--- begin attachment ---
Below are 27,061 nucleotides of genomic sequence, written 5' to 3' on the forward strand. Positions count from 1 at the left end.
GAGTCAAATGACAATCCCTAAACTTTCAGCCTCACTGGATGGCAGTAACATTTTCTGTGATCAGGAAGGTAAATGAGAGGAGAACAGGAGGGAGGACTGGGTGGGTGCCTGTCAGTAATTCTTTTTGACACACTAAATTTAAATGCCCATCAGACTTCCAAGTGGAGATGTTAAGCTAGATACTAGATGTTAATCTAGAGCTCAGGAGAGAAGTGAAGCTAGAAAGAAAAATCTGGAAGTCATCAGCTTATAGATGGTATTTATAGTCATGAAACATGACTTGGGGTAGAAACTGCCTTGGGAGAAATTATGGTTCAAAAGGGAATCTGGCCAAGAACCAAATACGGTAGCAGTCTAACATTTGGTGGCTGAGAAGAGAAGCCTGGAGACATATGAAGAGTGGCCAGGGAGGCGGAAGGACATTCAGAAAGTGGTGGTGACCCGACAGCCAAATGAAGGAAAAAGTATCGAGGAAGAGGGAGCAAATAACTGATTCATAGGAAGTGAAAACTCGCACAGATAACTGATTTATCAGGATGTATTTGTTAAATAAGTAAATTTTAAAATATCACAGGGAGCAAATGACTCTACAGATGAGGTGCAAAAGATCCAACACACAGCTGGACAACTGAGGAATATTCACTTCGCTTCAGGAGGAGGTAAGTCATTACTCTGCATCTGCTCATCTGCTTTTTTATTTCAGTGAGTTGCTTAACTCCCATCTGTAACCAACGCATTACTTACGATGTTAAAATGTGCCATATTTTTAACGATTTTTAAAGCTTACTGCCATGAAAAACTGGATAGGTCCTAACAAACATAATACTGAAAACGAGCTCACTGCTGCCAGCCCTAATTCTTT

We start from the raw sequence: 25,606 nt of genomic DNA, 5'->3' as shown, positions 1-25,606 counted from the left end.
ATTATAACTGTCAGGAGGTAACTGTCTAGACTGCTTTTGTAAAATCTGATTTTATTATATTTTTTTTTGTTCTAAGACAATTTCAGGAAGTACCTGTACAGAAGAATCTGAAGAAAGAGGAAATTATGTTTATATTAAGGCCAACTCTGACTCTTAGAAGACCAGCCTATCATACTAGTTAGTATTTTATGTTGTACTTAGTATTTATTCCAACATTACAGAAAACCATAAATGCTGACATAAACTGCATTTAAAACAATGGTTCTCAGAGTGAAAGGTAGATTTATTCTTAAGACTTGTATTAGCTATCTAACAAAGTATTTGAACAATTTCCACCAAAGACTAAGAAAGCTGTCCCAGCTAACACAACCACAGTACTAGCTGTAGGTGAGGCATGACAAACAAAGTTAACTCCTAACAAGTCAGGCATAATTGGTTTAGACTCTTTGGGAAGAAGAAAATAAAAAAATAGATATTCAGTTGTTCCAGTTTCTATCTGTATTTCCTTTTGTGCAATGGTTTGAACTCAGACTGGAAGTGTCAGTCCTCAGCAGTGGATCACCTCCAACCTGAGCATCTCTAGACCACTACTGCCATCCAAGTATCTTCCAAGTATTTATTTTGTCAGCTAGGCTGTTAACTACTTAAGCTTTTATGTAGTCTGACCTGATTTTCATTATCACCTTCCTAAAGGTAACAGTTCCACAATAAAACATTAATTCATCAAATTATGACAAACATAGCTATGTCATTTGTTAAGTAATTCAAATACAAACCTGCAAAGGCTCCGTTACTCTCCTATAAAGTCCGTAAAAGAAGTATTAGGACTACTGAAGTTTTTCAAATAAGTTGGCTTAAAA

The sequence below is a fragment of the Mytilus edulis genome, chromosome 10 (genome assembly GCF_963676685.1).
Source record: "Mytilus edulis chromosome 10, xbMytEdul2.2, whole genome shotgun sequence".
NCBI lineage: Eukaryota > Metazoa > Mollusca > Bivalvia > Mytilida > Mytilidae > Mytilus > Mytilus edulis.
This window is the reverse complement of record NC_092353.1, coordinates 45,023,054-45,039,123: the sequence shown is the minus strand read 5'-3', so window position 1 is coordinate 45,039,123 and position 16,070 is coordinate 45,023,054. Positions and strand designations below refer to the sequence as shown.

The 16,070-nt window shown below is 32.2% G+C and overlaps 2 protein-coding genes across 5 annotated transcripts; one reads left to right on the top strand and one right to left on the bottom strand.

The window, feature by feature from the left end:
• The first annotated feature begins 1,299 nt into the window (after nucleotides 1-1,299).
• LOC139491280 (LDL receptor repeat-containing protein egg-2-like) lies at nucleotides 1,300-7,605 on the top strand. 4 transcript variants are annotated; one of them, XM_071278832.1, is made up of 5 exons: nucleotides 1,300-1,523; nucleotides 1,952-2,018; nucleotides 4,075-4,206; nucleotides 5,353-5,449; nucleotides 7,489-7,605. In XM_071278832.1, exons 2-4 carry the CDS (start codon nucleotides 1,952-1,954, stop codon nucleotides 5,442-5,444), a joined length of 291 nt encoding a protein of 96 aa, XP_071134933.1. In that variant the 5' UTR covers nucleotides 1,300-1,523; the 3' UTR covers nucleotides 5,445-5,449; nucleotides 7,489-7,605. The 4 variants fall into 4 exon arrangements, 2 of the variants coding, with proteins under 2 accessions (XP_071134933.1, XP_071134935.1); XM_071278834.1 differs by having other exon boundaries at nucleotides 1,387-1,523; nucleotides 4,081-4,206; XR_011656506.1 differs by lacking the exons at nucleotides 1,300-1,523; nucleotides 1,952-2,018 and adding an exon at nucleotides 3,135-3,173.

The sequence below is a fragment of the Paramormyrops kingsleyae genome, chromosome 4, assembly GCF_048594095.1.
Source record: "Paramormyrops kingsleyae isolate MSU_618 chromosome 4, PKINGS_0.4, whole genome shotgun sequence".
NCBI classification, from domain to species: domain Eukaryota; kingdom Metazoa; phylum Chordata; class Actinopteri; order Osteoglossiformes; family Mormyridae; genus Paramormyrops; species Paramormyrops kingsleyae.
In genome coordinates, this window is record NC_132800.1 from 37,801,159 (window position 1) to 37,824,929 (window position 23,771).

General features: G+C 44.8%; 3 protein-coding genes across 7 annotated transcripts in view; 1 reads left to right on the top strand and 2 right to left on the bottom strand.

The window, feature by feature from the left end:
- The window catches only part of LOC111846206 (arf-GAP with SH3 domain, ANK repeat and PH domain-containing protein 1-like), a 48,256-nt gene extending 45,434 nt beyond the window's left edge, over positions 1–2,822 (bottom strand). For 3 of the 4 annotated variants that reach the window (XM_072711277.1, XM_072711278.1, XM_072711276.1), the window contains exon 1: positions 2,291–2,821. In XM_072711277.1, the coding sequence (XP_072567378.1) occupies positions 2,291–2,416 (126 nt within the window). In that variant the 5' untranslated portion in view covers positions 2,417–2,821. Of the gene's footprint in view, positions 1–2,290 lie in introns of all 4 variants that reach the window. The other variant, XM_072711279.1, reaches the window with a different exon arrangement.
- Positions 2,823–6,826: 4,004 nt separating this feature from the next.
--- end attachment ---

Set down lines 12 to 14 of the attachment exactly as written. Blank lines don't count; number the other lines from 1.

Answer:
• LOC139491280 (LDL receptor repeat-containing protein egg-2-like) lies at nucleotides 1,300-7,605 on the top strand. 4 transcript variants are annotated; one of them, XM_071278832.1, is made up of 5 exons: nucleotides 1,300-1,523; nucleotides 1,952-2,018; nucleotides 4,075-4,206; nucleotides 5,353-5,449; nucleotides 7,489-7,605. In XM_071278832.1, exons 2-4 carry the CDS (start codon nucleotides 1,952-1,954, stop codon nucleotides 5,442-5,444), a joined length of 291 nt encoding a protein of 96 aa, XP_071134933.1. In that variant the 5' UTR covers nucleotides 1,300-1,523; the 3' UTR covers nucleotides 5,445-5,449; nucleotides 7,489-7,605. The 4 variants fall into 4 exon arrangements, 2 of the variants coding, with proteins under 2 accessions (XP_071134933.1, XP_071134935.1); XM_071278834.1 differs by having other exon boundaries at nucleotides 1,387-1,523; nucleotides 4,081-4,206; XR_011656506.1 differs by lacking the exons at nucleotides 1,300-1,523; nucleotides 1,952-2,018 and adding an exon at nucleotides 3,135-3,173.

The sequence below is a fragment of the Paramormyrops kingsleyae genome, chromosome 4, assembly GCF_048594095.1.
Source record: "Paramormyrops kingsleyae isolate MSU_618 chromosome 4, PKINGS_0.4, whole genome shotgun sequence".